Kenya’s public universities are stretched to the limit by student numbers, hence there is huge unsatisfied demand for education in alternative facilities. Private universities exist but their fees are so high as to put them out of reach for the majority. A typical bachelors degree in a private university costs about Kshs600,000 (US$8,000) in a country with 60% poverty rate and 40% unemployment.
With inadequate government funding, public universities are adopting many of the tactics of bogus colleges in order to survive. The result is rising enrollment with no regard to academic facilities. Lecturers are overworked as they try to maximize their income by teaching as many classes as possible.
At the University of Nairobi, which has the greatest number of private students, three-hour lectures have been cut down to two hours though the length of each semester remains the same. That means fewer contact hours between teachers and students.
The CHE has been criticized for over-reacting when its too late. Like other organs of the Kenyan government, the CHE only re-surfaces when conducting “crackdowns” that disrupt the innocent more than they punish the guilty. Sustained vigilance is cheaper and more effective in the long-term than occasional, high profile closures of genuine academic institutions.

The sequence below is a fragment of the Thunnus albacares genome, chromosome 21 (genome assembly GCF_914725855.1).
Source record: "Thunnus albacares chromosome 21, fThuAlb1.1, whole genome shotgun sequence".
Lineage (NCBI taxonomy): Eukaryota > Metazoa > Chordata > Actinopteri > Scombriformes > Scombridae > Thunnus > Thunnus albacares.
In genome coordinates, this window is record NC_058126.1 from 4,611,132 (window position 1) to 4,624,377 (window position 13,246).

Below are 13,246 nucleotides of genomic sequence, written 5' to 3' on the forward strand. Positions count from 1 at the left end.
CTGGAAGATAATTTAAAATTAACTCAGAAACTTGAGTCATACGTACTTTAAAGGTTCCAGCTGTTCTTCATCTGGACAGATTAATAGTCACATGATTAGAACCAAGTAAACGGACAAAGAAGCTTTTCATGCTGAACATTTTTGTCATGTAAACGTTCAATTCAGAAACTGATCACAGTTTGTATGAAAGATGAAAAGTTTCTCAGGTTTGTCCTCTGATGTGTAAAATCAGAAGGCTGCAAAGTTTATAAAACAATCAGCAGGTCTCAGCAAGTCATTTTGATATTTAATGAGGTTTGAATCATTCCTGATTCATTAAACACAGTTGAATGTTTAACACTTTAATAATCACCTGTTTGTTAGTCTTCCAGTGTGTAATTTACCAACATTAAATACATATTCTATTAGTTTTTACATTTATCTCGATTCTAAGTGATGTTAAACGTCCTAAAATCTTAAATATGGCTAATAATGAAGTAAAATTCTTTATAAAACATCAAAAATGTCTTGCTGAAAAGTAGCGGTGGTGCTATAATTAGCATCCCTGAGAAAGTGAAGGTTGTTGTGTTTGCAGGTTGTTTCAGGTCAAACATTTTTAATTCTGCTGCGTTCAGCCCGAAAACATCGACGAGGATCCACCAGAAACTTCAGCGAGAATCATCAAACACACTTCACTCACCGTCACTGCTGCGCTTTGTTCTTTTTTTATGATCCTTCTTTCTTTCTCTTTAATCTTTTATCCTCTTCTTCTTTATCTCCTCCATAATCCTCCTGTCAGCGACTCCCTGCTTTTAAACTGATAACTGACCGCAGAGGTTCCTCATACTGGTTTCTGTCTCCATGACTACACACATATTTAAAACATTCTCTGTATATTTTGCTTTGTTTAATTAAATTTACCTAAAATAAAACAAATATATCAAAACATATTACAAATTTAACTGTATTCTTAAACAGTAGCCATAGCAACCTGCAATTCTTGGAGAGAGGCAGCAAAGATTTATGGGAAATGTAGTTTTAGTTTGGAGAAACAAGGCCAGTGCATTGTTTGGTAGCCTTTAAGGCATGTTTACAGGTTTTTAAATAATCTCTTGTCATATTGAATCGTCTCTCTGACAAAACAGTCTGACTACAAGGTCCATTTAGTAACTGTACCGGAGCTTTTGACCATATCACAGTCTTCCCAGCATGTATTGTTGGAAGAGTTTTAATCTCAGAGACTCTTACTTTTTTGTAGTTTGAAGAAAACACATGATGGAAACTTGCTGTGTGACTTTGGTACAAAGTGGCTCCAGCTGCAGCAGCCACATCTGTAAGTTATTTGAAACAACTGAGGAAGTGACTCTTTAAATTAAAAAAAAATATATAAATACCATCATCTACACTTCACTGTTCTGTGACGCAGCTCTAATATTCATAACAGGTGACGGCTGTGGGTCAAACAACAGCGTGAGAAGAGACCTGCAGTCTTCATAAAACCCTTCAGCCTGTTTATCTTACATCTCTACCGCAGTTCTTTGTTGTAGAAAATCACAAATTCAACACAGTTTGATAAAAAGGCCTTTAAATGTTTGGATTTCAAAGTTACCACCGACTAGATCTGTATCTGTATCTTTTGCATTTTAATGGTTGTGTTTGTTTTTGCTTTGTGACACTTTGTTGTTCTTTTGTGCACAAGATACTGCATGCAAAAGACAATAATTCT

What then can the average Kenyan do to make sure they acquire academic qualifications at the right place? Its important to deal with institutions directly and not to trust intermediaries unless recommended by that particular education institution.
For instance, if you wish to do a correspondence course with Oxford University, or Harvard or UNISA (University of South Africa), get in touch with them directly. If they recommend use of a third party, then its probably legitimate. Do not fall for media advertisements by people claiming to be accredited to this or that university. Most of the time, such links are extremely shaky. Just because somebody claims to have the support of a prestigious university does not mean its true. And just because somebody attended a famous college does not make them recruiter-in-chief.
Its important to insist on colleges that offer examinations from reputable bodies, such as the Kenya National Examinations Council (KNEC) and the Kenya Accountants and Secretaries National Examinations Board (KASNEB). Examinations from KNEC and KASNEB are recognized internationally. Back street colleges do not offer credible examinations and you may find it difficult convincing employers as to your academic achievements.
Do not join shady colleges for the sake of helping a friend who owns the college. It is your future at stake. If you must join such a college, insist on everything following the correct procedure, including the setting of examinations by national bodies like KNEC and KASNEB. Otherwise, your friendship will come to an end when you realize you wasted your money on toilet paper qualifications.
My high school headmaster used to tell us during the chilly morning assemblies that there is no shortcut to education. You read: you pass. You don’t read: you fail.
Its that simple.
Filed under: News | Tagged: CHE, college, commission, education, Everett, higher, KASNEB, kenya, KNEC, nairobi, standa, tertiary, university | 12 Comments »